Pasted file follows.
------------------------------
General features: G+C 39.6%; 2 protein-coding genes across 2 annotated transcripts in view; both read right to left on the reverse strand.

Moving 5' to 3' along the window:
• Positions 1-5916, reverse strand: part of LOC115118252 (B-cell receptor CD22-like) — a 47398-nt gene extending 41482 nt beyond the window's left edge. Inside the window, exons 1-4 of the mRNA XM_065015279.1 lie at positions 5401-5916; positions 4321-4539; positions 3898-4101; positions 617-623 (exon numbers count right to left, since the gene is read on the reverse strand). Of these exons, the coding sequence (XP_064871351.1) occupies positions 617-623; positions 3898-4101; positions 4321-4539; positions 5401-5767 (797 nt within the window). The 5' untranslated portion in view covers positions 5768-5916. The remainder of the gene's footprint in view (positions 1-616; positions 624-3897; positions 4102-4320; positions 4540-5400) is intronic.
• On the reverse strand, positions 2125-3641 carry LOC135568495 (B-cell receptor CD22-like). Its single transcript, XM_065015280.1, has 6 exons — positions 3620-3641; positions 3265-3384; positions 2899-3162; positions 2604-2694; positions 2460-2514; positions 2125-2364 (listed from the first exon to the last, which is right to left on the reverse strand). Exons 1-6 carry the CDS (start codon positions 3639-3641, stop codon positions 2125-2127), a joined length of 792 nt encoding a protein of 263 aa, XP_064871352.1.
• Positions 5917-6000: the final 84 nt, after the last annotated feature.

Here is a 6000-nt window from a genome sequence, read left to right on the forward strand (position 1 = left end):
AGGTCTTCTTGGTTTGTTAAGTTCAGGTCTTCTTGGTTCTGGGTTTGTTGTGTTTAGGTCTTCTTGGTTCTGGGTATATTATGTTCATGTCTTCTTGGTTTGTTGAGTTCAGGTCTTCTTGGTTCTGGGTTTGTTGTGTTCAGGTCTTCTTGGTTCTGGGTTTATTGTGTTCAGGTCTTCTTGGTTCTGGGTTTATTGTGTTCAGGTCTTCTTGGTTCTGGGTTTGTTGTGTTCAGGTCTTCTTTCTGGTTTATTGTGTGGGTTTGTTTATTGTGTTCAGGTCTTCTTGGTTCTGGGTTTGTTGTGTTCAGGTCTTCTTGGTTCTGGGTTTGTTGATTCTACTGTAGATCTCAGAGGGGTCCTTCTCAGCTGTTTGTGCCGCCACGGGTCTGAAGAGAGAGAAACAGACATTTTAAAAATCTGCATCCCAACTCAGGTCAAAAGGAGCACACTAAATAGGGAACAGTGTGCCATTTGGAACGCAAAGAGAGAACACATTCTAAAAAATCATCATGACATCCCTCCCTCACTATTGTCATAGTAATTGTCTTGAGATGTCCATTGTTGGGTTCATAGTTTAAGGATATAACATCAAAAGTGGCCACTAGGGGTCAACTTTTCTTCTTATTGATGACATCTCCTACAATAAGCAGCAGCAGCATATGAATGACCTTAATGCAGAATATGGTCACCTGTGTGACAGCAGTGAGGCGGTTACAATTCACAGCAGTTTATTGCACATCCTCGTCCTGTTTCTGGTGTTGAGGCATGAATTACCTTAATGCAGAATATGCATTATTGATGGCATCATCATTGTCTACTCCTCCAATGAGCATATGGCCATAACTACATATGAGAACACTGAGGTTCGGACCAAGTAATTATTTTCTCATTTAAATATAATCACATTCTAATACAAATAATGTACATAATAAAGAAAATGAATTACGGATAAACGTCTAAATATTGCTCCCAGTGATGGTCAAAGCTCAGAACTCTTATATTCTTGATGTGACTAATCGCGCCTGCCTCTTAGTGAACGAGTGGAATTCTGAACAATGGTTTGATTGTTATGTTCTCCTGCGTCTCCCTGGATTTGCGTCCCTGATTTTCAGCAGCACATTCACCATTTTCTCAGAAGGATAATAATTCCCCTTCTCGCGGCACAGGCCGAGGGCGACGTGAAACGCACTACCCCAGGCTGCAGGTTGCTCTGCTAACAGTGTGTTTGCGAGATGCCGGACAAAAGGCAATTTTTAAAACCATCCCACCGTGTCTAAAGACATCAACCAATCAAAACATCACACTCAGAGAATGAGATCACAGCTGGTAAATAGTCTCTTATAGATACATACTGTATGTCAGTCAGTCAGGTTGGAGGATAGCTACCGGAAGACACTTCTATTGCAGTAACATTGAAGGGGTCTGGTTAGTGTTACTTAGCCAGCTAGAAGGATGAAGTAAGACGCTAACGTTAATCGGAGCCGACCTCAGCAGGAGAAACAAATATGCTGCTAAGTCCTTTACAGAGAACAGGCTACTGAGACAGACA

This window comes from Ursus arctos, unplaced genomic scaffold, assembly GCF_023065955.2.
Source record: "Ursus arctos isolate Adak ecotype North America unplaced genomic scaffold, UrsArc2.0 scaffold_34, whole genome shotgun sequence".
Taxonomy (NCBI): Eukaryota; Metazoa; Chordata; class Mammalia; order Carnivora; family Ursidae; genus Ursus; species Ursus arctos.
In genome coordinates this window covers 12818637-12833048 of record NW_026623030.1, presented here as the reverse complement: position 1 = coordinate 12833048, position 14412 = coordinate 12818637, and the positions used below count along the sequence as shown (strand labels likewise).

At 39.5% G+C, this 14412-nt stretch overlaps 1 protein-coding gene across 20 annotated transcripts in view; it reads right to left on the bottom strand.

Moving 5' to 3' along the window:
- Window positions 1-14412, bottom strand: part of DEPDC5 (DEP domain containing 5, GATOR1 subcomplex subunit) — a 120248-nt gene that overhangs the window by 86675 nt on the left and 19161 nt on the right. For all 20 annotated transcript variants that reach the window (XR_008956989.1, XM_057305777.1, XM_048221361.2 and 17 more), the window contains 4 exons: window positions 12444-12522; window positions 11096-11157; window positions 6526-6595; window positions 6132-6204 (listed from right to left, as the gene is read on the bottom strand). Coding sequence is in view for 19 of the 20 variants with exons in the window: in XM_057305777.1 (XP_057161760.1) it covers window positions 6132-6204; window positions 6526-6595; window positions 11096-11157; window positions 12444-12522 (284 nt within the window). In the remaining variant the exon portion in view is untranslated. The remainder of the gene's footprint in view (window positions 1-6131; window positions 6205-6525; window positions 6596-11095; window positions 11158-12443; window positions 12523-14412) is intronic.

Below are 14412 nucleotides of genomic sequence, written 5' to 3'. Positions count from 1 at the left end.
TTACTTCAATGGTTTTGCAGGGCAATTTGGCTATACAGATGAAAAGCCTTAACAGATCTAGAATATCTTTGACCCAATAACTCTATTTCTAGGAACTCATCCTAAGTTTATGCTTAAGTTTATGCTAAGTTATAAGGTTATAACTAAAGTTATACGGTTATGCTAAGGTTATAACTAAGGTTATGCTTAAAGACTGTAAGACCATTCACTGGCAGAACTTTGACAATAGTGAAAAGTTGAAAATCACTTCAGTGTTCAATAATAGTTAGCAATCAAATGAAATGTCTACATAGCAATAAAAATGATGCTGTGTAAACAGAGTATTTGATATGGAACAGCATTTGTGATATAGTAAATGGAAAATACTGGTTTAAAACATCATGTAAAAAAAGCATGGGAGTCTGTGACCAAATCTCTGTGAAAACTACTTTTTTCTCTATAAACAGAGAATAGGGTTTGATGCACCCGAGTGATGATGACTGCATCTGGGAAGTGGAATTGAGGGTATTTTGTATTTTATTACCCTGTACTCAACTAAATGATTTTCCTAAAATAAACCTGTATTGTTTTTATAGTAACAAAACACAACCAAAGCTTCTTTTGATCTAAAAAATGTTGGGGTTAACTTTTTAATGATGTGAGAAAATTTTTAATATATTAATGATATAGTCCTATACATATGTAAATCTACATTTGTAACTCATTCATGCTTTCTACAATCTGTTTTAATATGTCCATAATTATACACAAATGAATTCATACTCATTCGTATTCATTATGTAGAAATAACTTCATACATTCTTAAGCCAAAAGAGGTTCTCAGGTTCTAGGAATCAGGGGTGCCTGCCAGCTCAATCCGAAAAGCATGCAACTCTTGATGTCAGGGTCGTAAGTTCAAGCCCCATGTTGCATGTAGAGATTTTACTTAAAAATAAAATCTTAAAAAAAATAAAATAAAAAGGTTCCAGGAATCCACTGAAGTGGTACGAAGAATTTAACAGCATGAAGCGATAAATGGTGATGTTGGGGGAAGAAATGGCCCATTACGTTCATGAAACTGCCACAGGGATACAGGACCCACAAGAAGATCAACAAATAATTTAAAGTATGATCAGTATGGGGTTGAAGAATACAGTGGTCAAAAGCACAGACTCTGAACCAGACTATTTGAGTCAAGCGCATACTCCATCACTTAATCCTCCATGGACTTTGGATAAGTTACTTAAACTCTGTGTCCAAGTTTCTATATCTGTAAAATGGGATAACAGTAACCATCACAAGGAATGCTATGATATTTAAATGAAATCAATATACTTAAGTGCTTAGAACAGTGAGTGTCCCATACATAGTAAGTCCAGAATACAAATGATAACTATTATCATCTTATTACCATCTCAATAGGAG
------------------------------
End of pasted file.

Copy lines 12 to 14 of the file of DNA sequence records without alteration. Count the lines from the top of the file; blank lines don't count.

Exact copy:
At 39.5% G+C, this 14412-nt stretch overlaps 1 protein-coding gene across 20 annotated transcripts in view; it reads right to left on the bottom strand.

Moving 5' to 3' along the window:
- Window positions 1-14412, bottom strand: part of DEPDC5 (DEP domain containing 5, GATOR1 subcomplex subunit) — a 120248-nt gene that overhangs the window by 86675 nt on the left and 19161 nt on the right. For all 20 annotated transcript variants that reach the window (XR_008956989.1, XM_057305777.1, XM_048221361.2 and 17 more), the window contains 4 exons: window positions 12444-12522; window positions 11096-11157; window positions 6526-6595; window positions 6132-6204 (listed from right to left, as the gene is read on the bottom strand). Coding sequence is in view for 19 of the 20 variants with exons in the window: in XM_057305777.1 (XP_057161760.1) it covers window positions 6132-6204; window positions 6526-6595; window positions 11096-11157; window positions 12444-12522 (284 nt within the window). In the remaining variant the exon portion in view is untranslated. The remainder of the gene's footprint in view (window positions 1-6131; window positions 6205-6525; window positions 6596-11095; window positions 11158-12443; window positions 12523-14412) is intronic.